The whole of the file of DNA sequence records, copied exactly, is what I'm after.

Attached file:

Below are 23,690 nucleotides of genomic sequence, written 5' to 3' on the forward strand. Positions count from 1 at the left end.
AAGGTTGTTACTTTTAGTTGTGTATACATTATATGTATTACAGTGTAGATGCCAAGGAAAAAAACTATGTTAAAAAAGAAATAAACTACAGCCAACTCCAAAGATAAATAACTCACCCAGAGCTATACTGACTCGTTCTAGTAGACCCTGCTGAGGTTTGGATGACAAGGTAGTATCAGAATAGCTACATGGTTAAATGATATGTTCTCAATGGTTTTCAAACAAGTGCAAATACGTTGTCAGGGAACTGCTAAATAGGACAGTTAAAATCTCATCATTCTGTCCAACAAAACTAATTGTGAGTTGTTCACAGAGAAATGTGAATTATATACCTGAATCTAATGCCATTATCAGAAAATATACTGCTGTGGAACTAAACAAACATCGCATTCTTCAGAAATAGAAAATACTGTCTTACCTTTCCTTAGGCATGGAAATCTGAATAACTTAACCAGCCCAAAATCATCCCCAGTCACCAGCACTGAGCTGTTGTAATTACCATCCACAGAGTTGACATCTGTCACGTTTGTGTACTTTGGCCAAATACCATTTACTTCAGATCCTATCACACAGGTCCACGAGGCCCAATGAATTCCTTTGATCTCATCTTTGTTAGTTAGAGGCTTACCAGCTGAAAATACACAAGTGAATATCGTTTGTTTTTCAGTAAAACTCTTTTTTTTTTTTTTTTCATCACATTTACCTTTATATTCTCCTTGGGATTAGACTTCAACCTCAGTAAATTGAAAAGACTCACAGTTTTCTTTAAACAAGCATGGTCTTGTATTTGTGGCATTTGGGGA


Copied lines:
Below are 23,690 nucleotides of genomic sequence, written 5' to 3' on the forward strand. Positions count from 1 at the left end.
AAGGTTGTTACTTTTAGTTGTGTATACATTATATGTATTACAGTGTAGATGCCAAGGAAAAAAACTATGTTAAAAAAGAAATAAACTACAGCCAACTCCAAAGATAAATAACTCACCCAGAGCTATACTGACTCGTTCTAGTAGACCCTGCTGAGGTTTGGATGACAAGGTAGTATCAGAATAGCTACATGGTTAAATGATATGTTCTCAATGGTTTTCAAACAAGTGCAAATACGTTGTCAGGGAACTGCTAAATAGGACAGTTAAAATCTCATCATTCTGTCCAACAAAACTAATTGTGAGTTGTTCACAGAGAAATGTGAATTATATACCTGAATCTAATGCCATTATCAGAAAATATACTGCTGTGGAACTAAACAAACATCGCATTCTTCAGAAATAGAAAATACTGTCTTACCTTTCCTTAGGCATGGAAATCTGAATAACTTAACCAGCCCAAAATCATCCCCAGTCACCAGCACTGAGCTGTTGTAATTACCATCCACAGAGTTGACATCTGTCACGTTTGTGTACTTTGGCCAAATACCATTTACTTCAGATCCTATCACACAGGTCCACGAGGCCCAATGAATTCCTTTGATCTCATCTTTGTTAGTTAGAGGCTTACCAGCTGAAAATACACAAGTGAATATCGTTTGTTTTTCAGTAAAACTCTTTTTTTTTTTTTTTTCATCACATTTACCTTTATATTCTCCTTGGGATTAGACTTCAACCTCAGTAAATTGAAAAGACTCACAGTTTTCTTTAAACAAGCATGGTCTTGTATTTGTGGCATTTGGGGA